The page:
Precambrian granulites are representative of the lower continental crust. They are, relative to upper crustal gneisses, refractory and low in heat-producing elements, being 'depleted' in K, Rb, Cs, U and Th; they have normal or even higher than normal abundances of Zr, Sr, and Ba, highly fractionated REE patterns and high Ba/Rb, Ba/Sr, Ce/Yb, K/Cs and K/Rb ratios. Having low Rb/Sr, U/Pb and Sm/Nd ratios they are likely to be unradiogenic with respect to Sr, Pb and Nd isotopes. They do not seem to have marked positive Eu anomalies which might compensate for the significant negative Eu anomalies observed in upper crustal granitic rocks and sediments. The granulites formed largely under an intermediate goethermal gradient with P of 7–12 kbar and T of 700–1000°C.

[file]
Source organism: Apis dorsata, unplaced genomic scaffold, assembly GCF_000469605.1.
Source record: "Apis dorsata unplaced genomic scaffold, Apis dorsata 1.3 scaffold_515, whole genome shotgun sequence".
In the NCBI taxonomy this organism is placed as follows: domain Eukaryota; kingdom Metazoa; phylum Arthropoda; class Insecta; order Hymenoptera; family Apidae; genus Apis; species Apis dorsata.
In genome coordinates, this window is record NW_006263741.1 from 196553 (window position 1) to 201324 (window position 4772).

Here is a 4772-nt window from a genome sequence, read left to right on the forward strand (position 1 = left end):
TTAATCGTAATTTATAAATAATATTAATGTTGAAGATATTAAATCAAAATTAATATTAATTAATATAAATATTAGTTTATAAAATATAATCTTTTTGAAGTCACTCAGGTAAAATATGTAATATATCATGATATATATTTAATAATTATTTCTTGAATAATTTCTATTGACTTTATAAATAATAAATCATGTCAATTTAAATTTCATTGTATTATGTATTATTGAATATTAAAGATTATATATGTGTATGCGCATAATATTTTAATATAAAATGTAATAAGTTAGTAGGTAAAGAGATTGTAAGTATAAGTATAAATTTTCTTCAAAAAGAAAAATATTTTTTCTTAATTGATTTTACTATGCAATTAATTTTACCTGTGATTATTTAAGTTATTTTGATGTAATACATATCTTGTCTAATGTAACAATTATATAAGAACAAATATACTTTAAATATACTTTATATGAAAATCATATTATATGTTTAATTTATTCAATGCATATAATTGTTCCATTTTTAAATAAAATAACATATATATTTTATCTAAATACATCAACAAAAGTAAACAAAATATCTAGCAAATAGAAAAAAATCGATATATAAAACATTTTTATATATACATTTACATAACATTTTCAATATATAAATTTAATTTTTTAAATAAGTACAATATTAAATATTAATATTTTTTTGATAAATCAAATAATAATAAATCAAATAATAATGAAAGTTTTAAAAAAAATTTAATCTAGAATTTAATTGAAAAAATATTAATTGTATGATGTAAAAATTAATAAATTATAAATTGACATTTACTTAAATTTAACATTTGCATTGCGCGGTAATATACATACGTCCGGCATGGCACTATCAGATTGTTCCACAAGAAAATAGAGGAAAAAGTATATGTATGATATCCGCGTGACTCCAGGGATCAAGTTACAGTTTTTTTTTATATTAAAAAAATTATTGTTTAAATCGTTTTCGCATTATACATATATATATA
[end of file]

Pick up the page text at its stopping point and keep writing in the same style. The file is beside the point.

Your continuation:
The continental crust completed a substantial part of its growth by 2500 Ma ago. We suggest that growth took place at Cordillerantype continental margins with underthrusting of oceanic crust, generation and underplating of extensive calc-alkaline tonalitic-granodioritic material containing early remnants of hornblende gabbro/calcic anorthosite complexes, and that it was associated with widespread nappe stacking and imbricate interthrusting. This crustal generation process culminated in the granulite metamorphism deep in the tectonically and magmatically thickened continents.